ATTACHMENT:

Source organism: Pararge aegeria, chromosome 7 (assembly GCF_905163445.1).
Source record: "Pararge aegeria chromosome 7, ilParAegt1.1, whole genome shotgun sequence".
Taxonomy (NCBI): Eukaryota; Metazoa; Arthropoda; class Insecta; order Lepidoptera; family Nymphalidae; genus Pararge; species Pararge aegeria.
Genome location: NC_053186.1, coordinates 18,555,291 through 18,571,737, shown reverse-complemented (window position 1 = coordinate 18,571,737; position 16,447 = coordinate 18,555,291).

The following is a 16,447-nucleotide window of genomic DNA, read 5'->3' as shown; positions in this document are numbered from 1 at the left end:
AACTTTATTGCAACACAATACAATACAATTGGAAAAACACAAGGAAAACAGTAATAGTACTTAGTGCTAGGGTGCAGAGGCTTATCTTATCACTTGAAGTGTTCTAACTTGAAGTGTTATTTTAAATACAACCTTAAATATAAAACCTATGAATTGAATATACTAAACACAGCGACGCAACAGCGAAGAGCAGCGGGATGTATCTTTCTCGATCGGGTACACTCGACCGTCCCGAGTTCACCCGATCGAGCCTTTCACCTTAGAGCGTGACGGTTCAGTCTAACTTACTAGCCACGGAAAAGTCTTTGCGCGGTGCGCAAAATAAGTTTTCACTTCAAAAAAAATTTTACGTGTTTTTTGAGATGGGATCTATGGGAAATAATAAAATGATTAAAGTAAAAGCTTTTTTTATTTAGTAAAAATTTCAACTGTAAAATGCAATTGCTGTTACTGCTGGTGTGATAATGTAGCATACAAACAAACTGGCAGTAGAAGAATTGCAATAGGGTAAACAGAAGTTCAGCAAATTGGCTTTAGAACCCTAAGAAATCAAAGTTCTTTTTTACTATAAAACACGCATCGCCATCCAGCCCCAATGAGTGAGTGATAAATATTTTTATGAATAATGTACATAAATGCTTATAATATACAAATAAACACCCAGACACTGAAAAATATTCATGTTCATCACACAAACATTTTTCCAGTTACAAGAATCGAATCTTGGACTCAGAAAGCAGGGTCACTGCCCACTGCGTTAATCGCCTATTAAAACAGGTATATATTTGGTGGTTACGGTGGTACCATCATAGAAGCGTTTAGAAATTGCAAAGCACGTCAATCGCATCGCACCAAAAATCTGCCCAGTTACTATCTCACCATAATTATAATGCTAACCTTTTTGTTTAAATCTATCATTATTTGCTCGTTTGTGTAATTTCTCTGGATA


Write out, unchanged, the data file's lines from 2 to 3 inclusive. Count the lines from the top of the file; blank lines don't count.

Source record: "Pararge aegeria chromosome 7, ilParAegt1.1, whole genome shotgun sequence".
Taxonomy (NCBI): Eukaryota; Metazoa; Arthropoda; class Insecta; order Lepidoptera; family Nymphalidae; genus Pararge; species Pararge aegeria.